The ESA program’s first test results, from Memphis and Nashville in the 2022-23 school year, were disappointing. Most of the 452 participating students performed worse than their peers in public schools after the program’s swift rollout earlier that school year, according to data from the state education department.
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Lee emphasized accountability through parental choice when promoting his plan during visits last month to private schools in Memphis and Chattanooga.
Asked about the omission of testing requirements in the draft, Lee’s press secretary said the governor looks forward to having those discussions with members of the General Assembly.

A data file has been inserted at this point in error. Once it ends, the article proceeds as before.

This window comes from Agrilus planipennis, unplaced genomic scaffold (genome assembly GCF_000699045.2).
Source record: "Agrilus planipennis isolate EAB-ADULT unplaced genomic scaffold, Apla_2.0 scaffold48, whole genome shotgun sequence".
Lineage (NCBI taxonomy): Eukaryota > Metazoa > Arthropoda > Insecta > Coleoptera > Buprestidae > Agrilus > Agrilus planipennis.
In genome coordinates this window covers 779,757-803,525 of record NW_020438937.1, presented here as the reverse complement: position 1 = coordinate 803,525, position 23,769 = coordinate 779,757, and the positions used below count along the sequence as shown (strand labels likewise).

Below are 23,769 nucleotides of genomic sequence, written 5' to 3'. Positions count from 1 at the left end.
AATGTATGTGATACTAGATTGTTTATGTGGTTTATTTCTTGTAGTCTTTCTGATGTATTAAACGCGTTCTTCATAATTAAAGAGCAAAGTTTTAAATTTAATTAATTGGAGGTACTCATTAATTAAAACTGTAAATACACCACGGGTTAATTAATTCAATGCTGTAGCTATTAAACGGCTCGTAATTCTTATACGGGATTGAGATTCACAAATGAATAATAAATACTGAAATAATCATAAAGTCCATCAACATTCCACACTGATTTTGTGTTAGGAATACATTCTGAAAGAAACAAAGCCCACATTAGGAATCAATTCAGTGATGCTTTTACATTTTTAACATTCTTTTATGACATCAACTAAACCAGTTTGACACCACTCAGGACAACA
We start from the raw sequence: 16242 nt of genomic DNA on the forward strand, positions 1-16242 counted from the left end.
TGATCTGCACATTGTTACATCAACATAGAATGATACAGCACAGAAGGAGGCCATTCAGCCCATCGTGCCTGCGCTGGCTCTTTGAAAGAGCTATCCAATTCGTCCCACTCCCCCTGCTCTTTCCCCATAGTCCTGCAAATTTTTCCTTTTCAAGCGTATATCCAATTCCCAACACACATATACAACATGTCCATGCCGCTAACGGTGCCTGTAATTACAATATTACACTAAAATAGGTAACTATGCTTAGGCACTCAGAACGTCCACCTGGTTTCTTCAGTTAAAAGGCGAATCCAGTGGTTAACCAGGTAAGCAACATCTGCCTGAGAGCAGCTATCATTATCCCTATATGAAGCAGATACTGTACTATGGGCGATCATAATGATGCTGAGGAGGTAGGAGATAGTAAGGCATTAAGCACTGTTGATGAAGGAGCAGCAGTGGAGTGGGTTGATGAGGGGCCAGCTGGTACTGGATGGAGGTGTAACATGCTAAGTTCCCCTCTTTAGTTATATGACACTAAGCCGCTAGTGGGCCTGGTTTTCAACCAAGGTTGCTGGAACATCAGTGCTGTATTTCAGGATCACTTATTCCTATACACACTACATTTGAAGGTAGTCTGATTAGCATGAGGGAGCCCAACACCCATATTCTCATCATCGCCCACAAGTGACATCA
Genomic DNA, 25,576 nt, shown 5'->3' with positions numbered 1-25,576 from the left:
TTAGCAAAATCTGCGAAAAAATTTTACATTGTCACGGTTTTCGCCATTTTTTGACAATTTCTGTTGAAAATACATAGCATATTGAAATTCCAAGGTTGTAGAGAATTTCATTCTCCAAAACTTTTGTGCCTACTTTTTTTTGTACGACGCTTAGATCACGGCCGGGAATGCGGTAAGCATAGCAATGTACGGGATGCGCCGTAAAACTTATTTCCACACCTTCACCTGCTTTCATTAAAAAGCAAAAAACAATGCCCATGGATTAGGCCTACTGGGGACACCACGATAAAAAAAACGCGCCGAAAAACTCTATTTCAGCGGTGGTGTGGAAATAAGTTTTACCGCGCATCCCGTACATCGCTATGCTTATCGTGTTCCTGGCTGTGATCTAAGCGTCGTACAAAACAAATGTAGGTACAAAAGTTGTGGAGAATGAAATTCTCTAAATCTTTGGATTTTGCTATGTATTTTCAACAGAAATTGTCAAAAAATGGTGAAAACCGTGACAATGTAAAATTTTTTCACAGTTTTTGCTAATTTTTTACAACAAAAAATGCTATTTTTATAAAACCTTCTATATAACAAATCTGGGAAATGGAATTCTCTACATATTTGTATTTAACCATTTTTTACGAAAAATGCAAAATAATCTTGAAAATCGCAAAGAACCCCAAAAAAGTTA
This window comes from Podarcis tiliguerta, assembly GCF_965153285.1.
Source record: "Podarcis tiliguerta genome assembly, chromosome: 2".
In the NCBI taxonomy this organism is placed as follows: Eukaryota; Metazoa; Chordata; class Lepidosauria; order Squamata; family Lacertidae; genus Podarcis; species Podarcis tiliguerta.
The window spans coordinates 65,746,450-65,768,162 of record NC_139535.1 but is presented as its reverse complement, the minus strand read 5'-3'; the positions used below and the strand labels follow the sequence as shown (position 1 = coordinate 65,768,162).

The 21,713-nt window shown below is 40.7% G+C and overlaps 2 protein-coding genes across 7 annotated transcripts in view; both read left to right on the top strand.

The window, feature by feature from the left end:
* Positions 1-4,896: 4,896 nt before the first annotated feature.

No language to prohibit discrimination
The voucher movement has some roots in racist opposition to school desegregation in the mid-20th century, and critics have long charged that private schools pick and choose which students they want when accepting public funding through vouchers.
The draft legislation includes no language to prohibit discrimination based on race, creed, color, national origin, religion, disability, or sexual orientation.
Anti-discrimination language is frequently included in state laws regarding eligibility for education programs.
In fact, Tennessee’s 2019 education savings account law requires participating private schools to certify that they will “not discriminate against participating students or applicants on the basis of race, color, or national origin.”
No guarantees for students with disabilities
Private schools would not be required to provide the same level of services as public schools for students with disabilities, according to the draft.